First performed in 2004 at the National Theatre in London, Kwame Kwei-Armah’s powerful drama of black identity, forgotten history, and divided loyalties has had a homecoming of sorts in being newly staged by the Tower Theatre in Stoke Newington. Reborn within Hackney borough, the beating heart of one of London’s most thriving minority communities, proceedings are immediately given a striking metafictional edge.

Fix Up sees its protagonist Brother Kiyi (Richard Bobb-Semple, making his Tower Theatre debut) struggling to keep his titular bookshop, devoted to all manner of black biographical history, from closing down for want of customers. Even whilst his adopted son of sorts, the endearingly hapless Carl (Isiah Bobb-Semple), brings in boxes of new books, it seems that their community is more interested in chasing popular trends and fitting into a predominantly white society than in really connecting with their own uniquely black history and culture. Then, one day, Jasmine Rachelle’s Alice, a young mixed-race woman caught in the midst of both worlds and struggling to find her own meaningful identity, visits the shop, forcing a devastating reckoning with a dark and troubled past as personal as it is political.

Kwei-Armah’s writing has a wonderful strength and dramatic power, his dialogue crackling with the energy and eloquence of lyrical, rapid-fire patois, and given a sharp edge by (viewer be warned) unabashed deployment of the most explicit reclaimed racial term. His writing is brought to life by a hugely talented cast of actors, chief among them Rachelle and the elder Bobb-Semple. Both give moving, powerhouse performances, showing huge range and ability, and doing much to sell the play’s moments of genuinely emotionally devastating impact. 

Isiah Bobb-Semple is a pleasure as the complicated Carl, the young man on a journey to articulate and come to terms with personal and political history, with Isiah moving deftly from the vivacious, youthful energy of his affected happy-go-lucky demeanour to the much more sombre notes of a grim past Carl still struggles with, and making it all believable as he goes. Meanwhile, Valerie Paul’s seemingly larger-than-life, no-nonsense Norma has an infectious energy and boldness about her, deftly commanding every scene she’s in, and Kieron Mieres skilfully rounds off the cast with an enjoyable, confident take on the hypocritical Kwesi, the shop’s wannabe Malcolm X in-residence, suspiciously more interested in capitalism than radicalism. All the cast pull off the work’s variety of complex, deeply flawed characters with aplomb and, in all the best moments of powerful human drama and tragedy, are wonderful to watch.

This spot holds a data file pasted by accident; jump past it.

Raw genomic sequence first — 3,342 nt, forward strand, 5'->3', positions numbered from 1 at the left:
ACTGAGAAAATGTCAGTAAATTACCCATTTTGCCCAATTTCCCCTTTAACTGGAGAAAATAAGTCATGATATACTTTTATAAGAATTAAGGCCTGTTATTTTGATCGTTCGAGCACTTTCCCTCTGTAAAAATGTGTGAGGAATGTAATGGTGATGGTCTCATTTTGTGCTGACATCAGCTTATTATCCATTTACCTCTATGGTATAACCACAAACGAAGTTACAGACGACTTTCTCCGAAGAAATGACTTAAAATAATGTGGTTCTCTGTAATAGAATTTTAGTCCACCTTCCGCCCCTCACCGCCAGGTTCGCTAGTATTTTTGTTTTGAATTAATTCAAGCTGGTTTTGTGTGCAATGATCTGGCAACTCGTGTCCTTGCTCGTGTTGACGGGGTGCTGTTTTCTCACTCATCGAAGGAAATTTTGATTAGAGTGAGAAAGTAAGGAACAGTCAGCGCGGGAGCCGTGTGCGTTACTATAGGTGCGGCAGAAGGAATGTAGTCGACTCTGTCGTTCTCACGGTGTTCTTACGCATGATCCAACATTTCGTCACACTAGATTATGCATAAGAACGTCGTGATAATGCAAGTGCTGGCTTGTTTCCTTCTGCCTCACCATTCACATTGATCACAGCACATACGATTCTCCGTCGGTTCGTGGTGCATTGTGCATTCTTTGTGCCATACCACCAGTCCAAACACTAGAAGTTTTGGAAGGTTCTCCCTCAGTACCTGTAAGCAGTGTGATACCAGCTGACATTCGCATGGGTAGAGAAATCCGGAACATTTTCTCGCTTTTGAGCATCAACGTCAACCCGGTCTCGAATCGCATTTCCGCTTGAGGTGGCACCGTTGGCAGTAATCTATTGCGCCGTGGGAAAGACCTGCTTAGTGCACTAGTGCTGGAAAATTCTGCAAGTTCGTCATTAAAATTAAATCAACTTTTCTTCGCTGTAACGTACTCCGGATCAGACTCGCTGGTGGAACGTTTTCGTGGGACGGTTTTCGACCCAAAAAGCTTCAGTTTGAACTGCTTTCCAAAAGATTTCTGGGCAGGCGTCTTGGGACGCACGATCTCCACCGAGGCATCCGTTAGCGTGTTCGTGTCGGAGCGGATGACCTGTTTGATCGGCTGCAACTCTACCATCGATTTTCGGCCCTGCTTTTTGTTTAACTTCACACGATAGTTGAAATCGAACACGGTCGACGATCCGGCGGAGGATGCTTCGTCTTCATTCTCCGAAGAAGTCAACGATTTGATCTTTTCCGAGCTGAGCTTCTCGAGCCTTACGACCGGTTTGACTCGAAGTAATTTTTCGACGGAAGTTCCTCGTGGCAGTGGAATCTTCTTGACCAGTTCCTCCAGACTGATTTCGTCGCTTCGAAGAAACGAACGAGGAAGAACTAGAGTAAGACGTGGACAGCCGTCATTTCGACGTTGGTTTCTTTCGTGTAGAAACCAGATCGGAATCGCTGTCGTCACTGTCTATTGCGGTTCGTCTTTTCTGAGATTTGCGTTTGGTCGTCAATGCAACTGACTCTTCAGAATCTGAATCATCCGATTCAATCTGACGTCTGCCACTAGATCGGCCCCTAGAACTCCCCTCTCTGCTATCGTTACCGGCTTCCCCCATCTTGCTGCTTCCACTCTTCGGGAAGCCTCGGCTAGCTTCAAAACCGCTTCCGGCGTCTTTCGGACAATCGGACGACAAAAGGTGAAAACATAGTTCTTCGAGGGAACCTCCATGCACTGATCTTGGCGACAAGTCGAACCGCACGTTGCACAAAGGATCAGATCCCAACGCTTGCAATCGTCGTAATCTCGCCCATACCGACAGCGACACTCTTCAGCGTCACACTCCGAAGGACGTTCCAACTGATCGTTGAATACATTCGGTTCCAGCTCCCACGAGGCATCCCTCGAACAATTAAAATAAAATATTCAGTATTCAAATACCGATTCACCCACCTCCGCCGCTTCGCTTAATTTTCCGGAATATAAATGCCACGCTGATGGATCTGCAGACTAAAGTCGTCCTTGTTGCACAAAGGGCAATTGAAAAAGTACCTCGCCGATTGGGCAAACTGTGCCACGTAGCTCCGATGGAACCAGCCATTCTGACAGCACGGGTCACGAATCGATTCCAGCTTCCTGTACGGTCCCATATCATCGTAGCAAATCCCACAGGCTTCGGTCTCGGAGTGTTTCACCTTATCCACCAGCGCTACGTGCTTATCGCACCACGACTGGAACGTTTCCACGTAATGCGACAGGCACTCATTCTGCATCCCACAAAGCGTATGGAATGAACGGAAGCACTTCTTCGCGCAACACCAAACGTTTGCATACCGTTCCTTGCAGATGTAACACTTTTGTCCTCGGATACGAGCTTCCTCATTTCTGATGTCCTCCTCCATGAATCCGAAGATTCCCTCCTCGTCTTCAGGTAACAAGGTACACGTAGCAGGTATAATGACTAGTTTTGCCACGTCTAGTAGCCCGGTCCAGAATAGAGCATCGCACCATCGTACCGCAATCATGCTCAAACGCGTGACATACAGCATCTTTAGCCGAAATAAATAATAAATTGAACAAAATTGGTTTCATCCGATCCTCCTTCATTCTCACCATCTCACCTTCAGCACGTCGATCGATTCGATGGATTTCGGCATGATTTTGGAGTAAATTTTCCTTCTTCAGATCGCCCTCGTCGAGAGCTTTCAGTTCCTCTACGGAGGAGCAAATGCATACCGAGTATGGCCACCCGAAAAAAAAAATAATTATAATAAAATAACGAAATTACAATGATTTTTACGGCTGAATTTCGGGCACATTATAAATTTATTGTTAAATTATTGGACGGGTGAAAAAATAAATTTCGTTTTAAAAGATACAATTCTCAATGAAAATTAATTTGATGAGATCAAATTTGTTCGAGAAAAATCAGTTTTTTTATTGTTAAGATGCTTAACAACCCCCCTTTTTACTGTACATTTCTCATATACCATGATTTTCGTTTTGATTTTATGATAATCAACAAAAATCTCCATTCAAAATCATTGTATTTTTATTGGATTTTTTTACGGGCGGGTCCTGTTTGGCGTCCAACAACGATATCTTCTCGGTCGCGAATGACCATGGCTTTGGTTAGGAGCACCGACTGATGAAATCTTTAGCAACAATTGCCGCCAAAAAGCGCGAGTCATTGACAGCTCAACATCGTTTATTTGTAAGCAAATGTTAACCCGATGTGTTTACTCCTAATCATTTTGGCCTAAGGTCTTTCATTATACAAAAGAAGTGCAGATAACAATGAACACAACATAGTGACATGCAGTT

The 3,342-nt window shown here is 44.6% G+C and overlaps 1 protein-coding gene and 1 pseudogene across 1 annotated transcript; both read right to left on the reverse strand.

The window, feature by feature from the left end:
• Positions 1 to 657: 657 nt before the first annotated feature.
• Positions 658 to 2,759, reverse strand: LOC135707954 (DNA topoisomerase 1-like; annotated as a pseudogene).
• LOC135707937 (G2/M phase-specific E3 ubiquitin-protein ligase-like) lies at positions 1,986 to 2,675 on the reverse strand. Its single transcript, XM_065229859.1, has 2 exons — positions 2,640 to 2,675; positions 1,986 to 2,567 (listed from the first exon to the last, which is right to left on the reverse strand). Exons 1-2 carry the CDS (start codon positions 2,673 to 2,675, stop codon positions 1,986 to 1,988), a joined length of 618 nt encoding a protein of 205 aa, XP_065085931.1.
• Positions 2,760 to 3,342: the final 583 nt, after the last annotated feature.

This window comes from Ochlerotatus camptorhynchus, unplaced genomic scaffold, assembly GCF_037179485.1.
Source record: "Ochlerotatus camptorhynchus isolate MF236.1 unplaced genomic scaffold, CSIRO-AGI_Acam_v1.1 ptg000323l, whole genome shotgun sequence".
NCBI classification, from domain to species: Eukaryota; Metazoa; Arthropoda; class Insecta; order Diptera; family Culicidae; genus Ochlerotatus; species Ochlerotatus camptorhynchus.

Supporting the cast is the stand-out work of the creative team, chief amongst them Holly Spice,         whose ingenious set design frames the dilapidated Fix Up bookshop as a microcosmic distillation of the running theme of the foundation of black historical knowledge itself withering away and languishing in distinctly outmoded ‘uncool’ surroundings, whilst the faces of great black thinkers look on from their portraits in the background, their legacies of thought and action haunting the present of black life. 

Phillip Ley’s sound design together with Sarah Assaf’s musical arrangement compliments this visual storytelling wonderfully, with a soundscape evocative of neglected black history that centres Marcus Garvey’s surviving words of righteous anger and indignation as they repeatedly puncture through the listless mundanity of the day-to-day, demanding an audience that will listen and take notice. Nick Insley’s lighting lends a beautifully solemn, portrait-like pathos to some moving, emotive monologues from the leads and heightens all the most shocking moments. Kwei-Armah’s lyrical patois, meanwhile, is brought out nicely by dialect coach Peta Barker.

Although events do build to a compelling, energetic and emotionally devastating finale in the second half, this leaves the first half, by comparison, seeming slowed down and slightly lacking in the same energy and momentum, with some of the longer pauses unfortunately suggesting delayed cues rather than dramatic effect, though this can easily be remedied in the coming performances. Nevertheless, director Landé Belo, in her Tower Theatre directorial debut, has accomplished quite a feat of storytelling, bringing a clear and confident vision to the text and creating work which is a richly thought-provoking and powerful pleasure to watch.


It runs until 6 July


Review: Christopher O'Dea-Giordano